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The Daily Wildcat

The Daily Wildcat

 

Medical marijuana restrictions debated

The Pima County Board of Supervisors approved the staff recommendations to place tight restrictions on zoning if the Medical Marijuana Act passes in the November election.

Proposition 203, the Medical Marijuana Act, identifies illnesses that would qualify patients to use marijuana.

It was placed on the ballot by citizen initiative and follows 14 other states that have already legalized marijuana for medical purposes.

Pima County Attorney, Barbara LaWall, presented the staff recommendations from the Pima County Development Services to the Board of Supervisors during Tuesday’s meeting.

She stated that Proposition 203 does not require a pharmacy to dispense the medical marijuana; therefore it will not be distributed like any other medication.

It permits that the drug be grown at two locations: on site at a dispensary and at one off-site location per  every dispensary.

There are no limitations on quantity LaWall said, adding that the staff anticipates a high demand from the public.

Those patients who qualify will be able to purchase 2.5 ounces of medical marijuana every 14 days and will require a card containing their personal information and tracking number so the state can monitor how much marijuana they have been given.

If the proposition becomes law, LaWall said the staff wants to ensure that the marijuana dispensaries will not be located near drug-free schools, drug-free rehabilitation centers or allowed in residential neighborhoods. She said they should only be in commercial areas where they will be easier to monitor, and they should have reasonable limitations on their hour of operations.

“”To the extent that the commission altered the language to make it less restrictive, I would urge the staff recommendations which are more restrictive,”” LaWall said. “”We can loosen it up later, but it cannot be tightened up after the fact.””

She said, for instance, the limitation on square footage in houses should be 250 square feet, rather than the recommended 500 square feet by the commission. She said that is about the size of a hotel room and plenty of space to grow marijuana plants.

LaWall recommends 1,000 feet between a dispensary and a school zone to ensure the safety of children.

She also urges the prohibition of offsite delivery by marijuana dispensers. According to LaWall, pharmacys are not permitted to deliver medications; people need to sign for them.

“”It cannot be dropped off at a house where a child or unauthorized person can have access to it,”” LaWall said.

The proposition requires cultivation of marijuana to be in a locked and secure facility such as a closet, a room or any building that can be locked, according to LaWall. It does not authorize outdoor cultivation for growth.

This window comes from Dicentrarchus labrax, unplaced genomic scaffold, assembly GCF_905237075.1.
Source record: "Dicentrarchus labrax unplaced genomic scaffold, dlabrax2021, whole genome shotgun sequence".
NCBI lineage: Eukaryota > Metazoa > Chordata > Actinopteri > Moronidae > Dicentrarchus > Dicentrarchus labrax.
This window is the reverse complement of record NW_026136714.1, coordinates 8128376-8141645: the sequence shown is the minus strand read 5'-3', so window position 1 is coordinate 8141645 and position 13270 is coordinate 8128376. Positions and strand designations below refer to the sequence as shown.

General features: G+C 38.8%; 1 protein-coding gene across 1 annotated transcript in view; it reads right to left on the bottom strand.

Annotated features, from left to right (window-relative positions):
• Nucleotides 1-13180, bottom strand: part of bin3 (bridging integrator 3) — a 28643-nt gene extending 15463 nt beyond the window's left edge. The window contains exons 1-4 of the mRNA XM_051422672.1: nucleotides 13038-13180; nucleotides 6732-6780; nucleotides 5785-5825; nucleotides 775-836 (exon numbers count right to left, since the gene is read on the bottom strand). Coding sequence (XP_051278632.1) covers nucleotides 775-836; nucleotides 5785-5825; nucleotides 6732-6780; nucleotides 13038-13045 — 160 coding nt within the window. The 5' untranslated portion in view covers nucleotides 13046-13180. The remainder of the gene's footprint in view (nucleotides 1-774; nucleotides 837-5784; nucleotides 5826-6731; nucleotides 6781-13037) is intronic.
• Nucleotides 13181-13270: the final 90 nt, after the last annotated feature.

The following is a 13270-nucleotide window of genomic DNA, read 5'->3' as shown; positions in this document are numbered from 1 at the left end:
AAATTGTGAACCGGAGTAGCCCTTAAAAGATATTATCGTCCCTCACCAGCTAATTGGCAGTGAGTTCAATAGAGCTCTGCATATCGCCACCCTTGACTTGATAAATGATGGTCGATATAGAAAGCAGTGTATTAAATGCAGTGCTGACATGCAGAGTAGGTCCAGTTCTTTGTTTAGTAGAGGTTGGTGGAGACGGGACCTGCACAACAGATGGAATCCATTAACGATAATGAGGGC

“”We should restrict the cultivation to inside a building. This will protect neighborhood residents,””

LaWall stated, “”Different cities have been flooded with dispensaries. In Los Angeles by 2009, there were 545 marijuana dispensaries which outnumbered the number of Starbucks and Subway sandwich shops combined.””

Without local zoning ordinances in place, Proposition 203 permits dispensaries and cultivation sites in residential neighborhoods, less than two blocks from any school and adjacent to a library, daycare center — anywhere children congregate, said LaWall.

“”Without zoning restrictions we can see that this is really a prescription for disaster.””

There are also no restrictions on who can be employed by marijuana dispensers, she said, except for felons who have committed crimes within the past ten years.

Another issue that concerns the staff, she said, is that law enforcement is forbidden from inspecting or monitoring any marijuana dispensaries.

“”The time to act is now,”” she said.

Jon Gettel, director of the local chapter for the National Organization for the Reform of Marijuana Laws, is a medical marijuana patient.

He spoke at the meeting, explaining that medical marijuana has helped him recover from an injury that happened 10 years ago in a near fatal car accident.

“”I had a tremendously difficult recovery learning how to walk again,”” he said. “”Doctors prescribed serious narcotic pain killers that did not work.””

He said marijuana is a safe and effective treatment.

“”By restricting it to zoning, we are restricting this to smaller commercial areas and we have to make sure we are out making it available to patients who need it,”” Gettel said.

He said that those who have a serious illness will not be able to drive to the dispensaries, and they will then suffer.

Program Coordinator for the High-Intensity Drug Trafficking Areas, Tom Hayden, said he supports LaWall and shares the same concerns she addressed.

Hayden said Arizona has the most drug trafficking organizations and that people have to be prepared for potential corruption to occur if the proposition passes. “”There will be violence, and we can expect that,”” Hayden said.

Kathleen Robinson, assistant chief of police for the Tucson Police Department said, “”Law enforcement has great concern about this ordinance and us being able to regulate the number of dispensaries in Tucson and Pima County.”” She added that half a dozen dispensaries in Pima County may create problems, being so close to the border and drug activity. “”We support Barbara LaWall and staff regulations,”” Robinson stated. “”We are concerned about the city’s safety.””

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